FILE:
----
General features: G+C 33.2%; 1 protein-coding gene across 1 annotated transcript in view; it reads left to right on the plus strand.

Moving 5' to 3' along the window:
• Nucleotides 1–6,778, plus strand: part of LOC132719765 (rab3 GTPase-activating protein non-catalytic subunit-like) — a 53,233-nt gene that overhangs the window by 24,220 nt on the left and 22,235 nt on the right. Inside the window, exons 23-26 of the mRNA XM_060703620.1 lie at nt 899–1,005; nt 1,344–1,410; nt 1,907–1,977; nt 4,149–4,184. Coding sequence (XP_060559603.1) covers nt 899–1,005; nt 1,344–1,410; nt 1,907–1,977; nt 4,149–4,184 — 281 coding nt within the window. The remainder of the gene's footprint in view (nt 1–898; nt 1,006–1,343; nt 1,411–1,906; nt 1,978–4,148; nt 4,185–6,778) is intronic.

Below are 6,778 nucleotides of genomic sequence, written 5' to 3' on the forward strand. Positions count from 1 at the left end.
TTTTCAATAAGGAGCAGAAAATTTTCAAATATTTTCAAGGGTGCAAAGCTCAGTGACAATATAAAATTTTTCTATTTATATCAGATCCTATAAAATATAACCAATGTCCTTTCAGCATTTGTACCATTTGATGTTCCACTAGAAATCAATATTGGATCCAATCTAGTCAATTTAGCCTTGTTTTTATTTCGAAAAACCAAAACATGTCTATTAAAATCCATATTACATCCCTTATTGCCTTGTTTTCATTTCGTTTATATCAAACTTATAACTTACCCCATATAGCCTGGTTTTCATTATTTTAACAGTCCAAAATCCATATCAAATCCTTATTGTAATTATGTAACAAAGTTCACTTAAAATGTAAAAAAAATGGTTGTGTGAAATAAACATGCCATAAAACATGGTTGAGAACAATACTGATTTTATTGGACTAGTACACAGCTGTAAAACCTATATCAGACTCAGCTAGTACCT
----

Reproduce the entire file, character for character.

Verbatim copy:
General features: G+C 33.2%; 1 protein-coding gene across 1 annotated transcript in view; it reads left to right on the plus strand.

Moving 5' to 3' along the window:
• Nucleotides 1–6,778, plus strand: part of LOC132719765 (rab3 GTPase-activating protein non-catalytic subunit-like) — a 53,233-nt gene that overhangs the window by 24,220 nt on the left and 22,235 nt on the right. Inside the window, exons 23-26 of the mRNA XM_060703620.1 lie at nt 899–1,005; nt 1,344–1,410; nt 1,907–1,977; nt 4,149–4,184. Coding sequence (XP_060559603.1) covers nt 899–1,005; nt 1,344–1,410; nt 1,907–1,977; nt 4,149–4,184 — 281 coding nt within the window. The remainder of the gene's footprint in view (nt 1–898; nt 1,006–1,343; nt 1,411–1,906; nt 1,978–4,148; nt 4,185–6,778) is intronic.

Below are 6,778 nucleotides of genomic sequence, written 5' to 3' on the forward strand. Positions count from 1 at the left end.
TTTTCAATAAGGAGCAGAAAATTTTCAAATATTTTCAAGGGTGCAAAGCTCAGTGACAATATAAAATTTTTCTATTTATATCAGATCCTATAAAATATAACCAATGTCCTTTCAGCATTTGTACCATTTGATGTTCCACTAGAAATCAATATTGGATCCAATCTAGTCAATTTAGCCTTGTTTTTATTTCGAAAAACCAAAACATGTCTATTAAAATCCATATTACATCCCTTATTGCCTTGTTTTCATTTCGTTTATATCAAACTTATAACTTACCCCATATAGCCTGGTTTTCATTATTTTAACAGTCCAAAATCCATATCAAATCCTTATTGTAATTATGTAACAAAGTTCACTTAAAATGTAAAAAAAATGGTTGTGTGAAATAAACATGCCATAAAACATGGTTGAGAACAATACTGATTTTATTGGACTAGTACACAGCTGTAAAACCTATATCAGACTCAGCTAGTACCT